The PEOPLE, Plaintiff and Respondent, v. Warren Frank GALLINGER, Defendant and Appellant.
Warren F. Gallinger was accused by information of the crime of petty theft with a prior conviction of petty theft. (Pen.Code § 666). It was also alleged that he had suffered a prior conviction of grand theft. Also charged by the same information was Ollie N. Jackson, who was accused of petty theft with a prior conviction of grand theft. Upon arraignment each defendant pleaded not guilty and denied the prior convictions. Defendants had a jury trial in which Gallinger was convicted and the allegation of the prior conviction of the grand theft was found to be true. Presumably Jackson also was convicted. Each defendant acted as his own attorney at the trial. We have only the appeal of Gallinger in propria persona from the judgment. We appointed counsel on the appeal and briefs have been filed.
The People produced evidence that the defendants were caught in the act of breaking into a parking meter box and taking $2.29 therefrom. The defense of Gallinger was that although he and Jackson were found at the site of the broken box and $2.29 in small coins was recovered from the ground in the vicinity of the box they did not commit the theft. It is unnecessary to state the evidence further than to say that it was legally sufficient to prove that Gallinger participated in breaking into the box and abstracting the money.
The prior conviction of Gallinger of petty theft was alleged to have been suffered July 15, 1960 and the conviction of grand theft was alleged to have been suffered December 22, 1947. As to Jackson, in addition to alleging the crime of petty theft with a prior conviction of ‘theft auto, a felony, February 6, 1950,’ it was alleged that he had been convicted of several felonies.
At the commencement of the trial certain proceedings were had in chambers with respect to the former convictions of the defendants. The court explained to the defendants what the procedure would be, depending upon their denial or admission of the former convictions.
The court informed the defendants, as to their alleged felony convictions, that if they were admitted they would not be referred to during the trial unless the defendants took the stand, in which event they could be questioned regarding the same. The court explained to Gallinger that the alleged conviction of petty theft was an element of the crime with which he was charged and that it would have to be proved by the People; also that the district attorney could comment on the former conviction of petty theft ‘because that is part of the basic charge. In order to make this charge of petty theft a felony, it has to be with a prior petty theft, so he can comment on that.’
In chambers, Gallinger was questioned by the district attorney whether he admitted or denied the former conviction of petty theft and also whether he admitted or denied the conviction of grand theft as alleged in the information. Gallinger admitted both convictions. Jackson admitted all the convictions charged against him in the information, saying that all of them were for out of state offenses.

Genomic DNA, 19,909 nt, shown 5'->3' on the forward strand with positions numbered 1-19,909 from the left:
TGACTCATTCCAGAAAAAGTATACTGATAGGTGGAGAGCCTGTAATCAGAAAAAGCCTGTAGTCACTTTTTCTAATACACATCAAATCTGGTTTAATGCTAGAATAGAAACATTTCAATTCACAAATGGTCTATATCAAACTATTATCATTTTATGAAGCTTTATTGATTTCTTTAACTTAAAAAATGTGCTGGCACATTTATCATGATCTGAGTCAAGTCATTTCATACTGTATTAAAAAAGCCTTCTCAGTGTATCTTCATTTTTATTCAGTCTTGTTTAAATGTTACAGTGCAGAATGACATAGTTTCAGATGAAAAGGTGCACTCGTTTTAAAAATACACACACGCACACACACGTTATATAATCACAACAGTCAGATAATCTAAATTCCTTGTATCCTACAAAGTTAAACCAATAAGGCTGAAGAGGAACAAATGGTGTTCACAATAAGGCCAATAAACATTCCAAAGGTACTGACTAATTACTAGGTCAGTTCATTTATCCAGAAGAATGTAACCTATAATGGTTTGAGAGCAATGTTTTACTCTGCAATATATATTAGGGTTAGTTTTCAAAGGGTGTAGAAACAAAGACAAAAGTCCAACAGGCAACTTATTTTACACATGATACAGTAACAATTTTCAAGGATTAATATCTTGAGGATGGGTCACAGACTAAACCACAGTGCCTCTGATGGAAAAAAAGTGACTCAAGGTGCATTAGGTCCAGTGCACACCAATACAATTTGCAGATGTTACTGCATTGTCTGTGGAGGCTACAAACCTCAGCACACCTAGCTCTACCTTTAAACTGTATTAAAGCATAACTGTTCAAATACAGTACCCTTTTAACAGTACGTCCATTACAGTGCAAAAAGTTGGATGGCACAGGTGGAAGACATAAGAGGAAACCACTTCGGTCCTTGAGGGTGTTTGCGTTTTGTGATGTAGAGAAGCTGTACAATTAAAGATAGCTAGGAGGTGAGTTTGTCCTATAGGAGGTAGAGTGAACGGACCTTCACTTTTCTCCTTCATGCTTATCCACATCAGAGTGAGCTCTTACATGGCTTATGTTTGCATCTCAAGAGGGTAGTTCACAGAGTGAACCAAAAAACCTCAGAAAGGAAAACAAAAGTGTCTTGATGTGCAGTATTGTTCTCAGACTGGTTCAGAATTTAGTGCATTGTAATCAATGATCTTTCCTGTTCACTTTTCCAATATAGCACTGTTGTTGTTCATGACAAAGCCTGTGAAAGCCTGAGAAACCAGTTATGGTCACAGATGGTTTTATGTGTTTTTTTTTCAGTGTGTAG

However, no evidence was produced by the People with respect to the former conviction of Gallinger of petty theft. Jackson did not testify. Gallinger testified in his own behalf. On cross-examination he was not questioned with respect to his prior conviction of petty theft, but admitted his conviction of grand theft as alleged in the information and three other felonies, for all of which offenses he had served terms in prison.
The prosecution proceeded upon the theory that the offense of petty theft with a former conviction of petty theft is a felony consisting of two elements, each of which must be proved. The information stated that defendant was accused of ‘the crime of petty theft with a prior conviction of petty theft.’ The People presented a printed instruction which, if given in its entirety, would have submitted to the jury the question of the $2.29 theft as charged, and also the question of the prior conviction. As given to the jury the issue as to the prior conviction was withdrawn and the instruction stated ‘The defendant Gallinger is charged with the offense of petty theft alleged to have been committed after he previously had been convicted of petty theft and had served a term of imprisonment because of said conviction. Defendant Gallinger has admitted the prior conviction of petty theft.’
It is contended that it was error requiring reversal of the judgment to permit the jury to learn that Gallinger had suffered the prior conviction of petty theft for the reason that section 1025 of the Penal Code provides in material part that if a prior conviction is alleged, the defendant must be asked whether he admits or denies it, and if he admits it, the matter may not be alluded to in the trial. If he denies it, the court or jury must find whether the allegation is true or false. (Pen. Code § 1158.)
Section 1093 requires that the clerk read the information, but if a prior conviction is alleged he must omit reading that allegation. Section 969 of the Penal Code provides that prior convictions, including convictions of petty theft, must be alleged in the information.